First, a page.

Sharply Opinionated Know-it-all. Gallows Humor. Hollywood Insider.
Admittedly, it took me months to get going with this book. Many stop-starts.
It baffled me that with such great reader reviews - I couldn't get hooked.
Well, like almost everything in life, it had to be about ME. Which is to say, as soon as I saw how I could personally benefit from the information, I was dedicated to every word.
I can't be alone here. Aren't we always more interested when it concerns our needs? It's the classic, "What's in it for me?" query.
As a part-time college teacher, I soon began to see ways I could incorporate his concepts into my lesson plans. In this case, an Interpersonal Communication course. The beauty is that he takes scholarly findings and applies them to real-life examples from various fields (e.g., business, the arts) while also expanding their implications for one's life.
The key, however, is Malcolm Gladwell is also a world-class narrator. As we all know, not all authors make great narrators.
True, only Christopher Hitchens can deliver his lines with such acerbic aplomb. However, Eckhart Tolle's work would be better served with a far more pleasant-sounding messenger.
To his great credit, Mark Leibovich, who has a perfectly nice voice, never-the-less wisely chose the terrific Joe Barrett for This Town.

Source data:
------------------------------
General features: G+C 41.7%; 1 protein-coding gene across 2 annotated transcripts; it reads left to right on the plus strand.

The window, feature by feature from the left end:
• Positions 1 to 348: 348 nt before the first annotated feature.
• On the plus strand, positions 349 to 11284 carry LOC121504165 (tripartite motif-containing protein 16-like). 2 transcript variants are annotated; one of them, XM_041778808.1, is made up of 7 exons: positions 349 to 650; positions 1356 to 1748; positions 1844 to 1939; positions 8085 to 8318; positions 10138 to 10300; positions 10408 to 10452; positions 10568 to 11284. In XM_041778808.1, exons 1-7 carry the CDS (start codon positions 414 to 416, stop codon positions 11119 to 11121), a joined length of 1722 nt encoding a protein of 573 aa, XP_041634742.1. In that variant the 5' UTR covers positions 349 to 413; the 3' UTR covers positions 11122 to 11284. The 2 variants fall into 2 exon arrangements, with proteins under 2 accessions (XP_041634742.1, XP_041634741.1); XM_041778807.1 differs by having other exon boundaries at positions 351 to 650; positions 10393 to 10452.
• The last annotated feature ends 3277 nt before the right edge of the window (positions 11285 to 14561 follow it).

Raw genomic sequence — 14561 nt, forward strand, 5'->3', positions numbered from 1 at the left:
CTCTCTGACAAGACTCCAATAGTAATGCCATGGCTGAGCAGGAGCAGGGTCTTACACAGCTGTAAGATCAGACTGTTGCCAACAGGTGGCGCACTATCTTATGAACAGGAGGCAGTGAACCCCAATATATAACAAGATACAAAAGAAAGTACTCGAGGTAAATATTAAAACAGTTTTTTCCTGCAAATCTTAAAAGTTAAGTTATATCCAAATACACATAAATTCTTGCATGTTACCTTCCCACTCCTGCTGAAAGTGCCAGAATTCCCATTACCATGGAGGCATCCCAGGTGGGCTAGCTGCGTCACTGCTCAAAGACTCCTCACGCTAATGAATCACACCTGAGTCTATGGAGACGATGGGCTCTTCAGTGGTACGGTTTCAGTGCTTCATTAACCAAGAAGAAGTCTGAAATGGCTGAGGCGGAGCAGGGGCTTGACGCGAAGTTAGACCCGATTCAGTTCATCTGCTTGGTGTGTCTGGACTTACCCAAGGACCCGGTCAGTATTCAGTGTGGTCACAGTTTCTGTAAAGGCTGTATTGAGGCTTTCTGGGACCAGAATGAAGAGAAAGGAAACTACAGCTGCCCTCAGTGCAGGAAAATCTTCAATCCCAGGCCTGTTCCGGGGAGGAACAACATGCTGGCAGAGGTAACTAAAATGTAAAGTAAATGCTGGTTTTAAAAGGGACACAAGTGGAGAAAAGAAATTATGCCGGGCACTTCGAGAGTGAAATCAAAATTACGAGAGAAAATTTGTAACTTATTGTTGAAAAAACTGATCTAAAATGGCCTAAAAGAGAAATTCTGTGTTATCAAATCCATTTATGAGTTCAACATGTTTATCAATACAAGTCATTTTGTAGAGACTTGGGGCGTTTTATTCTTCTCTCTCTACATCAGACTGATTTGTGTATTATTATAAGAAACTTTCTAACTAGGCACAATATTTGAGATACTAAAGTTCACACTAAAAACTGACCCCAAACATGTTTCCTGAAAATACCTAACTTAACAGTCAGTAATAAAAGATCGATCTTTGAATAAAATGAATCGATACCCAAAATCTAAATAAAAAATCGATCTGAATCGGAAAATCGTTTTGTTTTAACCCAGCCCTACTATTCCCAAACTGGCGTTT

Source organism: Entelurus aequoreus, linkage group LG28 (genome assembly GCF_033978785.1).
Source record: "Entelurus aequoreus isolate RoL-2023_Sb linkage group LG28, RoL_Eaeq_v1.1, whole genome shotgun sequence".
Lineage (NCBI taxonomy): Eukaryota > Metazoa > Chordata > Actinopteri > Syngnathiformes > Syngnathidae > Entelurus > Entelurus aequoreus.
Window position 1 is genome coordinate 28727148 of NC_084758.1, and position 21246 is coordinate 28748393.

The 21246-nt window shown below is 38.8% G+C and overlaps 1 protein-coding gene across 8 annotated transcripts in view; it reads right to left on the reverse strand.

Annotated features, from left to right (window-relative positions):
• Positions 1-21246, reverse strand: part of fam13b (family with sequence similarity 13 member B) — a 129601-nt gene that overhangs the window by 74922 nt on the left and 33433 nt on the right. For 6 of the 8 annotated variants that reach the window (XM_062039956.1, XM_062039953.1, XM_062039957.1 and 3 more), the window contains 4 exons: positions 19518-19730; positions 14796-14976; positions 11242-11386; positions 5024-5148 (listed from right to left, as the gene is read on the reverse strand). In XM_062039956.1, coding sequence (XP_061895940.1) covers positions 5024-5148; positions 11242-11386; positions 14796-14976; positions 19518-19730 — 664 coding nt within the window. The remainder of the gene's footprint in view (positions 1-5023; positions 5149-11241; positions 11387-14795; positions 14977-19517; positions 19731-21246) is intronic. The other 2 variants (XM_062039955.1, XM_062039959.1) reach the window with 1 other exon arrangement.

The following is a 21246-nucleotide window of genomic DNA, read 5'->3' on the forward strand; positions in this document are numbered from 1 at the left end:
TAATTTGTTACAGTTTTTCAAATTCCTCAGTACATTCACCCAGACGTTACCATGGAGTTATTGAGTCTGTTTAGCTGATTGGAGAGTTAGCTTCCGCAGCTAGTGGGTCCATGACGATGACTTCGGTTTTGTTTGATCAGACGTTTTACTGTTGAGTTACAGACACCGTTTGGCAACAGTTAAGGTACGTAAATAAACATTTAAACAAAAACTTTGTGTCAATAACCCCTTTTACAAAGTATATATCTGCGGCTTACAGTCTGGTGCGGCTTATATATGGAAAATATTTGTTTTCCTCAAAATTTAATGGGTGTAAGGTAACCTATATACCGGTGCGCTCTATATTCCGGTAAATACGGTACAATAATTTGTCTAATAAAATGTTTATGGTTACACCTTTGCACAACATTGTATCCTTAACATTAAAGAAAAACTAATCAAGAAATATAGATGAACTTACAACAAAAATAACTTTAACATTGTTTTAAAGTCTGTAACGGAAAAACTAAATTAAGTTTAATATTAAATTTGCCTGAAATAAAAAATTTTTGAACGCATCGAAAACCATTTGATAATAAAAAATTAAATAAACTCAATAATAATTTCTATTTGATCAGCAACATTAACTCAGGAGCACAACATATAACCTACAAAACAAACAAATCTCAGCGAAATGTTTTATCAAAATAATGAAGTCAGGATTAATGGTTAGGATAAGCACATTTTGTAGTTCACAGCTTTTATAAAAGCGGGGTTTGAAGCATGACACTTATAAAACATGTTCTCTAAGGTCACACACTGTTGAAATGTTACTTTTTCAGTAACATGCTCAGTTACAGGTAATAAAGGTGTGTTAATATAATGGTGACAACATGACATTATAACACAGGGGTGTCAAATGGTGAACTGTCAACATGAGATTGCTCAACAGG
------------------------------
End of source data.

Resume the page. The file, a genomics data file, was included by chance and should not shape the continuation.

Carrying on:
It makes a difference how the message is delivered, and it certainly does in the case of The Tipping Point.
The point is this: A book is ultimately not about the author - after it leaves his/her hands - it is about the reader. In the case of The Tipping Point, Gladwell understands this as both a writer and narrator.
The book is very interesting, but I had to listen to it at 2X to stay engaged, the narrator was too slow
Yes and more so
look beyond your circumstances and walk in "faith"
Yes, absolutely. the ideas and concepts presented in this text opened my eyes to many things... things I hadn't ever considered.
No character but the concept of Mavens has me intrigued.
I loved his reading style and his voice is cear and calming. I felt "connected" to the conversation in a way that was personal... it was as if he were talking to a small group and I was apart of that group.
Yes but my schedule did not permit for it.
I have listened to many books but found this experience the best.